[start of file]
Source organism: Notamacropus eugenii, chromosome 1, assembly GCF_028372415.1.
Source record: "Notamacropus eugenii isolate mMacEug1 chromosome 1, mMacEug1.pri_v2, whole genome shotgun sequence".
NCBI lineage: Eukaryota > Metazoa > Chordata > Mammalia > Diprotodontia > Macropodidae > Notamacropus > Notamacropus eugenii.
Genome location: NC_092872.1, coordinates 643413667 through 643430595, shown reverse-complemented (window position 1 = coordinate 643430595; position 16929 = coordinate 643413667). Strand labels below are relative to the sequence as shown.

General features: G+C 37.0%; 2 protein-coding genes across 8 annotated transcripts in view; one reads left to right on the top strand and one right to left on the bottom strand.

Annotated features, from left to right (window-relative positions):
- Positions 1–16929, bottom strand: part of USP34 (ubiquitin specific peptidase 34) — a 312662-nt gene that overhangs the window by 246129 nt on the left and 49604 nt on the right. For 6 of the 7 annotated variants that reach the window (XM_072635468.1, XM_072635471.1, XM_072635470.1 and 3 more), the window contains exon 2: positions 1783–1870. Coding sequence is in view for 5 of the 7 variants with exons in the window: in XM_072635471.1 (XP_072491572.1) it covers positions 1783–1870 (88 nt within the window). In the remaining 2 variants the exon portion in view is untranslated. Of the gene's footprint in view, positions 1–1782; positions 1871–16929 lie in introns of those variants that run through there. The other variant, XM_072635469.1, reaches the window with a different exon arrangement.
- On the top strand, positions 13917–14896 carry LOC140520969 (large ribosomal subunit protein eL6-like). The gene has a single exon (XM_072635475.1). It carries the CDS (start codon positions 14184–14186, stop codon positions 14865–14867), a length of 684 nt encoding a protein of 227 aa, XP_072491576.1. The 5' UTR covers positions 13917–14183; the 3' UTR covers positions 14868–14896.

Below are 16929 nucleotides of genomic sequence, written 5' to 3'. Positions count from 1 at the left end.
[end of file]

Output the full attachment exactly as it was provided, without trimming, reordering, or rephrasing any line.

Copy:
Source organism: Notamacropus eugenii, chromosome 1, assembly GCF_028372415.1.
Source record: "Notamacropus eugenii isolate mMacEug1 chromosome 1, mMacEug1.pri_v2, whole genome shotgun sequence".
NCBI lineage: Eukaryota > Metazoa > Chordata > Mammalia > Diprotodontia > Macropodidae > Notamacropus > Notamacropus eugenii.
Genome location: NC_092872.1, coordinates 643413667 through 643430595, shown reverse-complemented (window position 1 = coordinate 643430595; position 16929 = coordinate 643413667). Strand labels below are relative to the sequence as shown.

General features: G+C 37.0%; 2 protein-coding genes across 8 annotated transcripts in view; one reads left to right on the top strand and one right to left on the bottom strand.

Annotated features, from left to right (window-relative positions):
- Positions 1–16929, bottom strand: part of USP34 (ubiquitin specific peptidase 34) — a 312662-nt gene that overhangs the window by 246129 nt on the left and 49604 nt on the right. For 6 of the 7 annotated variants that reach the window (XM_072635468.1, XM_072635471.1, XM_072635470.1 and 3 more), the window contains exon 2: positions 1783–1870. Coding sequence is in view for 5 of the 7 variants with exons in the window: in XM_072635471.1 (XP_072491572.1) it covers positions 1783–1870 (88 nt within the window). In the remaining 2 variants the exon portion in view is untranslated. Of the gene's footprint in view, positions 1–1782; positions 1871–16929 lie in introns of those variants that run through there. The other variant, XM_072635469.1, reaches the window with a different exon arrangement.
- On the top strand, positions 13917–14896 carry LOC140520969 (large ribosomal subunit protein eL6-like). The gene has a single exon (XM_072635475.1). It carries the CDS (start codon positions 14184–14186, stop codon positions 14865–14867), a length of 684 nt encoding a protein of 227 aa, XP_072491576.1. The 5' UTR covers positions 13917–14183; the 3' UTR covers positions 14868–14896.

Below are 16929 nucleotides of genomic sequence, written 5' to 3'. Positions count from 1 at the left end.